In the past, the term “developing country” just seemed to me a p.c. euphemism for “third world.” It indicated in an abstract way that the country’s economy was in flux but inching its way up to whatever.
But being in a developing country is cool, because you literally see everything developing with your own eyes. Before the olympics, construction crews clocked endless hours and the city underwent extreme makeover. Then everyone went home and the magnificent stadiums sit dormant until someone makes a plan for them. Then the world economy crashed and everyone pulled up on their reigns. A bunch of “luxury malls” that went up last year are sadly under-occupied.
The bubble may have burst, but there’s still water in the tub. Beijingers seem to still have faith in their own local economies—helped, I’m sure–by the national government’s commitment to a bazillion dollar stimulus package similar to Obama’s. A bike ride around my neighborhood reveals many projects literally in the works. The little dusty hutong neighborhoods haven’t ceased building, renovating, reinforcing structures, especially in our neck of the woods where the neighborhoods have room to grow. I wonder what these villages will become in 5 more years. New subway lines are slated, ground being cleared, old business fronts refurbished, shop signs becoming more permanent. And the next “lifestyle center” i.e. mall is pressing forward, albeit at a much slower speed then before.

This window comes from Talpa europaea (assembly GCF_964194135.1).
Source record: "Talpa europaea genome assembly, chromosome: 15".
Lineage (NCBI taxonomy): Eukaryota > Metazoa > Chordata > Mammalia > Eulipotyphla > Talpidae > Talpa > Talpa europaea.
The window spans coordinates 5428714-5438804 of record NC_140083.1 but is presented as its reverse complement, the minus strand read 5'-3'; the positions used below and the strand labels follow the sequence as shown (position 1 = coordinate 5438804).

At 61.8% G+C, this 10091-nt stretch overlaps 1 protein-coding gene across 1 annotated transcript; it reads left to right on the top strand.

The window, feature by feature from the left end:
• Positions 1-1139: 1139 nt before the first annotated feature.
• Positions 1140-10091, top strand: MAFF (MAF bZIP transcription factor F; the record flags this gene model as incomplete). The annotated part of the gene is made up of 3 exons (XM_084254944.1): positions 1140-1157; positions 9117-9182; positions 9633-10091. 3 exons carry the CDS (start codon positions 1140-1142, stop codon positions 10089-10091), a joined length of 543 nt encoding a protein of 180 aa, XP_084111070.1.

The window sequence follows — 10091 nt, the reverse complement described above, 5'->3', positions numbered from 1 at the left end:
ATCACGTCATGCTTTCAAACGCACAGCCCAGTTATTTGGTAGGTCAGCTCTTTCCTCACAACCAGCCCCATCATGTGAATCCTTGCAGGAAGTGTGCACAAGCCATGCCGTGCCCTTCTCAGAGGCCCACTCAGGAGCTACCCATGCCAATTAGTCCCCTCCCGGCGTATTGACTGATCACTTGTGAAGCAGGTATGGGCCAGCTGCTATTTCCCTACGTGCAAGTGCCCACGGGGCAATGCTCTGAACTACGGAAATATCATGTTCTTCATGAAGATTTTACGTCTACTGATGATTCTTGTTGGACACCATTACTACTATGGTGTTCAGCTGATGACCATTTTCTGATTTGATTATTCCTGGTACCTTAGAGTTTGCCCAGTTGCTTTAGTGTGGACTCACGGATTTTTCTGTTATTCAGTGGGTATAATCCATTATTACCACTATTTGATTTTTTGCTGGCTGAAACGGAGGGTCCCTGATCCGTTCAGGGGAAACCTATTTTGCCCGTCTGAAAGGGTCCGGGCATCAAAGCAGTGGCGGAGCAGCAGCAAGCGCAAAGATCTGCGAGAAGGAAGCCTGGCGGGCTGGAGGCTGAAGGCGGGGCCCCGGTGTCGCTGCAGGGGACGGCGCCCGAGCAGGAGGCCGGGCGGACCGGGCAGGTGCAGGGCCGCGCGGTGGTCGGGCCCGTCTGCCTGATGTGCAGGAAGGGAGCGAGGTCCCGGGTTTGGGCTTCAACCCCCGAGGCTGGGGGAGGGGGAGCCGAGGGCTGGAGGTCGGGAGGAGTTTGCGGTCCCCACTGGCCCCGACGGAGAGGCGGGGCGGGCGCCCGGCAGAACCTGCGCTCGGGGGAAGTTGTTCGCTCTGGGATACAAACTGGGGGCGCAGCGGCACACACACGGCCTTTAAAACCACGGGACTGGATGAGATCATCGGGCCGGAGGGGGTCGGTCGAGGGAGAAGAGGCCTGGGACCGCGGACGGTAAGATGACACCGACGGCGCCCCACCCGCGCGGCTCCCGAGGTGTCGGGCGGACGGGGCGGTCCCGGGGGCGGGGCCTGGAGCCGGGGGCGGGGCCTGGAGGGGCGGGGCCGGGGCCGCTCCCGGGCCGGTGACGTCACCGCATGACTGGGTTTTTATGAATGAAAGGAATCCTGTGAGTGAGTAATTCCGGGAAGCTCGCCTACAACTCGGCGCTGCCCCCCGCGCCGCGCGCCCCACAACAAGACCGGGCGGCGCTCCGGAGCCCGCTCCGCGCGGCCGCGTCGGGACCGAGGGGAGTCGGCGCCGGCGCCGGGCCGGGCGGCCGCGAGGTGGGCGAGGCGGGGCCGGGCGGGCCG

I’m looking on a micro-level of course. Big company friends operate in a state of encroaching crisis. But personal economics work very differently here in China. Individuals are not as invested in the stock market. People do not consume using credit. If you want an expensive car, camera or coat, you pay cash. If you don’t have the cash, you don’t have those things. The people that are sweating it are the poor folks that work in factories making stuff that Westerners realize they don’t need anymore.
This weekend, the convention center held an expo on interior design and decorative finishes. The area was packed with cars.
Building your nest, whether it is an Olympic stadium, a 2 story house, or a place for kids to play in your community seems to be an important part of life and emotional balance. We’re all developing that way.